The Strokes’ career-making, scene-defining debut, Is This It?, turns 10 this year. The album has aged respectably, despite (maybe because of) the Strokes’ inability to replicate its success, but in many ways, the indie scene has outgrown it. Electronic music of various kinds, hip-hop, and now R&B are all watched more carefully by scenesters than guitar-driven rock, which now constantly defends itself against the scandalous charge that our dads might like it. Boston Spaceships’ Robert Pollard is either unaware of this ground change or uninterested in it.
Boston Spaceships are as prolific a rock group as Pollard has ever played in, the 26-song Let It Beard being their fifth LP in three years, and they would appear to harbor no anxiety about rocking in the shadow of Pollard’s other big project, Guided by Voices, the definitive influence on all lo-fi rock. Boston Spaceships sound a lot like that band sans tape noise, and that’s because the two groups work from the same staple ingredients: Pollard’s understated guitar heroics and ear-grabbing vocal hooks.
I shouldn’t make it sound like Let It Beard is totally devoid of surprises. “Christmas Girl” is punctuated by mariachi horns and a spoken-word coda, and “Tourist UFO” goes out with a guitar solo courtesy of J. Mascis. One of the weirdest songs is “A Hair in Every Square Inch of the House,” a lurching noise-rock number with vocals so muffled they sound like they were shouted in from another room. Most of Let It Beard is far more accessible, but Pollard and his collaborators consistently toss in a surprise whenever the hazy, halcyon rock teeters toward sameiness. Many of the songs run three or four minutes, which nearly qualifies them as epics considering that the average Guided by Voices/Boston Spaceship song cuts out after a mere minute and a half, and most of those longer songs are composed dynamically, with shifts in mood or tempo occurring somewhere near the middle. Still, Pollard is willing as ever to bash out a verse and a terrific chorus and then end the song at that. Some may call that slacking off, but I call it good editing: There’s hardly a track on the sprawling album that begs to be skipped, and that’s largely because Pollard knows that a song should end when its cool ideas have played out, not three minutes later.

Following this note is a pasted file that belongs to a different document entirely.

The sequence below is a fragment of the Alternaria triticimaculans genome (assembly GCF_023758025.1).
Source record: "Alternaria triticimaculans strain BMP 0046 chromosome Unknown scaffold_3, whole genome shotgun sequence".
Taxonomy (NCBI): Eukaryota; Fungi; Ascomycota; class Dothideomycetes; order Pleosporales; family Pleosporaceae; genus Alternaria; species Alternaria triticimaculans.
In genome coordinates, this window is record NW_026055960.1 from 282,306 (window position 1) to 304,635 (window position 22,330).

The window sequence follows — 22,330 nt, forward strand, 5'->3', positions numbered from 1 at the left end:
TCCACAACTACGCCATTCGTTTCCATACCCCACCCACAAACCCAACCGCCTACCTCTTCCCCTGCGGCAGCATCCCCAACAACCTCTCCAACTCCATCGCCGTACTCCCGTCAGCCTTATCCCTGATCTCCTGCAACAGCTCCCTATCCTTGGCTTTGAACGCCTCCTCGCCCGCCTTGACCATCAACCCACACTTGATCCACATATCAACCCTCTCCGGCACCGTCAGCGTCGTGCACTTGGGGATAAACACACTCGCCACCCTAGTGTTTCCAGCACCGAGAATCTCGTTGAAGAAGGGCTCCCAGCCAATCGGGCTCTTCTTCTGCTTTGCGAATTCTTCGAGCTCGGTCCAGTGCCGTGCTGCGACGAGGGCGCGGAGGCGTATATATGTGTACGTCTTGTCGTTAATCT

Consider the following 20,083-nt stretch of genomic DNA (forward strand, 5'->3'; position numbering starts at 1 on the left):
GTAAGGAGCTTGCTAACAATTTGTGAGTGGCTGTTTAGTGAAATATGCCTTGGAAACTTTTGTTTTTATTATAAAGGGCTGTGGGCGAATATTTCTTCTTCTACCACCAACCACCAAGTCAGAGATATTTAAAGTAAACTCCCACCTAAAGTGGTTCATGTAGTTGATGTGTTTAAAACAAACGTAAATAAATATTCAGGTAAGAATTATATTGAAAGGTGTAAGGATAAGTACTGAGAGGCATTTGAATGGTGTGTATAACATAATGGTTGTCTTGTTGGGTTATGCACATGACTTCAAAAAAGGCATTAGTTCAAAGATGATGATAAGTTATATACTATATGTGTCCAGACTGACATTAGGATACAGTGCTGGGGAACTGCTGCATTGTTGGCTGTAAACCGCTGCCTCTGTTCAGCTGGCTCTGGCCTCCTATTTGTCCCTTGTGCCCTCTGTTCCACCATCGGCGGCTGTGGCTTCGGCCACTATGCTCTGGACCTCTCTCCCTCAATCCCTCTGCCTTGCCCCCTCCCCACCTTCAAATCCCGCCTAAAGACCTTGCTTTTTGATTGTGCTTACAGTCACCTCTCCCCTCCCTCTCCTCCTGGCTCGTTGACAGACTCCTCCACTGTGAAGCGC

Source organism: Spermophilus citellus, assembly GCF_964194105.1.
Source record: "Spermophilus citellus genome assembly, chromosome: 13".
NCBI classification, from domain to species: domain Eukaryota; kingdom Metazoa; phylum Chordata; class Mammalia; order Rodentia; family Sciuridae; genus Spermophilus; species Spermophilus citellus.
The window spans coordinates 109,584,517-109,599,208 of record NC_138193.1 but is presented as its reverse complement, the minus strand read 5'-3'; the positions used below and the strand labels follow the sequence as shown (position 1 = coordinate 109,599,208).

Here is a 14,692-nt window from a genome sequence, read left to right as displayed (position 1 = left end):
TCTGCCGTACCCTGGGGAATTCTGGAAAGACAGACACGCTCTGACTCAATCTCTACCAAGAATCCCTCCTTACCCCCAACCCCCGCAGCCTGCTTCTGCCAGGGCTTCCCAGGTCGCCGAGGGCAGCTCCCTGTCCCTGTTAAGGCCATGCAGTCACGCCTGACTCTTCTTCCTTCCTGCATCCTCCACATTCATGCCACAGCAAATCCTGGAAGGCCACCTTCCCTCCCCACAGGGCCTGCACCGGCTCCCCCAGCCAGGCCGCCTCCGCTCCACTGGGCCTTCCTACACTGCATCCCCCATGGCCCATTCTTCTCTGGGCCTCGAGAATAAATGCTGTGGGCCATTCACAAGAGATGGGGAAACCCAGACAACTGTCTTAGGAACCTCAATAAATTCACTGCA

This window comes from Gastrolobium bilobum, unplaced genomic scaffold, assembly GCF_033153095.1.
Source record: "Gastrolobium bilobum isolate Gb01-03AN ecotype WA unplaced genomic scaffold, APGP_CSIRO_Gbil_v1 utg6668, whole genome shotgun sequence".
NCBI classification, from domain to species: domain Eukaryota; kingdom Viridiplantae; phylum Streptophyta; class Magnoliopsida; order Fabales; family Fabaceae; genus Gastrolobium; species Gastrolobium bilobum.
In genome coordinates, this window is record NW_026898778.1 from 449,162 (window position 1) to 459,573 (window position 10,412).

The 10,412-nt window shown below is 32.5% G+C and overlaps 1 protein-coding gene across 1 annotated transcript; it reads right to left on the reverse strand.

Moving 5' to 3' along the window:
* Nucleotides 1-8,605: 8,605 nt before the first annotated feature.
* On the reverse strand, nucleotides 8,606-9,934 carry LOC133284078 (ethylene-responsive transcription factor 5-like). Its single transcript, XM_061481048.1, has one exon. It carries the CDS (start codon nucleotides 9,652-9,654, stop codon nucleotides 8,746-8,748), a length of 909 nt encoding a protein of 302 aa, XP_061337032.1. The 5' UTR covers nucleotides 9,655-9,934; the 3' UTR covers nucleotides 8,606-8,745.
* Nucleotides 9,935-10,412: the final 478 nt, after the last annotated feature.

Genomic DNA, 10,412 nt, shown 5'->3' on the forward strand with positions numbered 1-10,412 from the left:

Well-crafted as the material is, one could be forgiven for thinking that Let It Beard simply adds another 26 tunes to Pollard’s already teeming catalogue. There are only a handful of fans who could credibly claim to have exhausted his discography, and neither diehards nor casual listeners will be surprised by anything here. At the same time, the supply of solid albums for young guitar-slingers has run oddly dry of late. This year we’ve got Yuck’s excellent self-titled release, but what else? Solo for solo, Gaga’s Born This Way rocks harder than many recent rock releases, while radio-rock is accelerating toward obsolescence with each passing year. Amid such slim pickings, trusting one’s ears to a master who aspires to nothing more than to write the same simple songs he’s been writing all his life seems like an eminently good decision. What Let It Beard lacks in blockbuster hooks it makes up for in its rambling excess of melody, giving the appearance of effortlessness to what, evidenced by Pollard’s lack of competition, is obviously anything but.